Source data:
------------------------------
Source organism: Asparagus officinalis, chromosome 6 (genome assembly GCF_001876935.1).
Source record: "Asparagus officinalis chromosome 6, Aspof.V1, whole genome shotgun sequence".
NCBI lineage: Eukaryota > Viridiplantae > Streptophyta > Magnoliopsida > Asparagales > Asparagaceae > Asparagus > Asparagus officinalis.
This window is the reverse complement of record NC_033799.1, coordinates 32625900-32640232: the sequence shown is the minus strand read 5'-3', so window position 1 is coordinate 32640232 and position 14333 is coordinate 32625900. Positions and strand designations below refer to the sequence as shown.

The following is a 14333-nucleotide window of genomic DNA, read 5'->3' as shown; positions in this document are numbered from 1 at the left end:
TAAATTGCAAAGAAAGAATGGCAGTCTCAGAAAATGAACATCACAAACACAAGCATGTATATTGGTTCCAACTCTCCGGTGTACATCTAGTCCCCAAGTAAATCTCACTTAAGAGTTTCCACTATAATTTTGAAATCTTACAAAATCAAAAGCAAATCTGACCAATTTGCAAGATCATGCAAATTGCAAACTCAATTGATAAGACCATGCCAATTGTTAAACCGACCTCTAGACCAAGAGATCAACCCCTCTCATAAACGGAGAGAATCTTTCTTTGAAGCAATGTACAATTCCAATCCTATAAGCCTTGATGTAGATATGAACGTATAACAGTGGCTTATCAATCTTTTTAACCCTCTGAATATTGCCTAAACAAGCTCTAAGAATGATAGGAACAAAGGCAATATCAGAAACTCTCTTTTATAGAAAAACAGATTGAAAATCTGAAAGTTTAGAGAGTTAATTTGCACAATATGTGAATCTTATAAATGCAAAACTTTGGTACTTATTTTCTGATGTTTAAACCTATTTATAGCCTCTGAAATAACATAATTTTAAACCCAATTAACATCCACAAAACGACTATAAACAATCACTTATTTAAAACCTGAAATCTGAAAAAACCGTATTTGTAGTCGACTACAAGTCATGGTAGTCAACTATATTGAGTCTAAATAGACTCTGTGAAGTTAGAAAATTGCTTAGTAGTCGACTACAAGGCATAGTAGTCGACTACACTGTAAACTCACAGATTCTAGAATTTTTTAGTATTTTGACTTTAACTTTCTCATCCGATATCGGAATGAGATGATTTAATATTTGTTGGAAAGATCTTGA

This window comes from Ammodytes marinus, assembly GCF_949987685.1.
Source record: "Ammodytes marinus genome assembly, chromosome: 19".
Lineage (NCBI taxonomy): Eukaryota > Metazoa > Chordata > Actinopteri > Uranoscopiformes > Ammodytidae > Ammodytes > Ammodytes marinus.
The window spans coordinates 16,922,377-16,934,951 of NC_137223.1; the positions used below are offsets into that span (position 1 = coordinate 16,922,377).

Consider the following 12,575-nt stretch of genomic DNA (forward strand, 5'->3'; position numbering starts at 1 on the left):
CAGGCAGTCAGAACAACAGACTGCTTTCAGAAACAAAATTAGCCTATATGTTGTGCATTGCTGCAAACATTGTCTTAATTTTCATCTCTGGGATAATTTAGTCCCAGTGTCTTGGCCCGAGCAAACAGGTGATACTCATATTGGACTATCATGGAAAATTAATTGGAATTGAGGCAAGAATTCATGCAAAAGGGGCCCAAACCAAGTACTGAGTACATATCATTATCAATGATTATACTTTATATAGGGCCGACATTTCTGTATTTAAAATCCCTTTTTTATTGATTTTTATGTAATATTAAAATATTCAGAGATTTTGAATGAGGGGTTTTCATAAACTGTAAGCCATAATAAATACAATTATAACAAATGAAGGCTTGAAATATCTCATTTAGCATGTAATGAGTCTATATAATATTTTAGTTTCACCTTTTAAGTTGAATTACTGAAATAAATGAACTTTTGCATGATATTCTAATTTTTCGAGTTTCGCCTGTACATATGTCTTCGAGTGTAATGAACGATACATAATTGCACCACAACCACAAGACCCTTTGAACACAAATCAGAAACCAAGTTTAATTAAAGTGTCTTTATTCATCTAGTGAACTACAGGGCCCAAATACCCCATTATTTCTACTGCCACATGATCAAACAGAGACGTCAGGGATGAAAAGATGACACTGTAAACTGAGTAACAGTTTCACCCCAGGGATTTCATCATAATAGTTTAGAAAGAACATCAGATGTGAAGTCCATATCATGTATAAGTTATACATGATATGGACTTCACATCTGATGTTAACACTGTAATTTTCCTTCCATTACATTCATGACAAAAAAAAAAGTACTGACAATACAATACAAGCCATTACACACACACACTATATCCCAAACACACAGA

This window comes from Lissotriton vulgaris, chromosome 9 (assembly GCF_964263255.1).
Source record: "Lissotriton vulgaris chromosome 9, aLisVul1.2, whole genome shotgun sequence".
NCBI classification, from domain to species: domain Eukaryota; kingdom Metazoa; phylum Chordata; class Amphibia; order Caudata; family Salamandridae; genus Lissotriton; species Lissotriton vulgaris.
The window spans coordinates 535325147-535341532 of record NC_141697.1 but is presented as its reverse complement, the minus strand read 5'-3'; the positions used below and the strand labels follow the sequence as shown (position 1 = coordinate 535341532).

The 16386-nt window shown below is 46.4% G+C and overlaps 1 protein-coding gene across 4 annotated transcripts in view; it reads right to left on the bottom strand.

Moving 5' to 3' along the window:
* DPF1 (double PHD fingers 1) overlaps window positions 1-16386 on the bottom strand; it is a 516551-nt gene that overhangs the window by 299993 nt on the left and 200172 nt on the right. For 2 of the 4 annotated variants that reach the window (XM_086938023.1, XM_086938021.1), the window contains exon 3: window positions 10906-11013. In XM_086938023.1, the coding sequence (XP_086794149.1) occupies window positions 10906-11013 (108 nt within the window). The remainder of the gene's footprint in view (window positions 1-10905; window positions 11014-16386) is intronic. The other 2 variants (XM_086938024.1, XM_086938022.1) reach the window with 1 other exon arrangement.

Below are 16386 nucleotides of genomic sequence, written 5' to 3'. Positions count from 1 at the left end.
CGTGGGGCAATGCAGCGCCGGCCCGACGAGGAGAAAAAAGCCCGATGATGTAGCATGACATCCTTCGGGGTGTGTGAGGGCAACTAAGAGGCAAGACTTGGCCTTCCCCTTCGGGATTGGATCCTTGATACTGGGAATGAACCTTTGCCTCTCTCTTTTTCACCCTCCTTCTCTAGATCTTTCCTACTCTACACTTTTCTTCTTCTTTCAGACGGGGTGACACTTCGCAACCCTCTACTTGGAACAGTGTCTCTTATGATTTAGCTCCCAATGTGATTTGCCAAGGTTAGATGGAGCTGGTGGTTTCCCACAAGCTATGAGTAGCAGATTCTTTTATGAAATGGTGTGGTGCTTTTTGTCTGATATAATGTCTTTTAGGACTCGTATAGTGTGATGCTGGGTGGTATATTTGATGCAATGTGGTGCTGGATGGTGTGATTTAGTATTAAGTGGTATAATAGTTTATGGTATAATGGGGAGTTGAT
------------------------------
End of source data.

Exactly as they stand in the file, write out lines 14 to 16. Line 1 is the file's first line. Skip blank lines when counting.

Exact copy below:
Source record: "Lissotriton vulgaris chromosome 9, aLisVul1.2, whole genome shotgun sequence".
NCBI classification, from domain to species: domain Eukaryota; kingdom Metazoa; phylum Chordata; class Amphibia; order Caudata; family Salamandridae; genus Lissotriton; species Lissotriton vulgaris.
The window spans coordinates 535325147-535341532 of record NC_141697.1 but is presented as its reverse complement, the minus strand read 5'-3'; the positions used below and the strand labels follow the sequence as shown (position 1 = coordinate 535341532).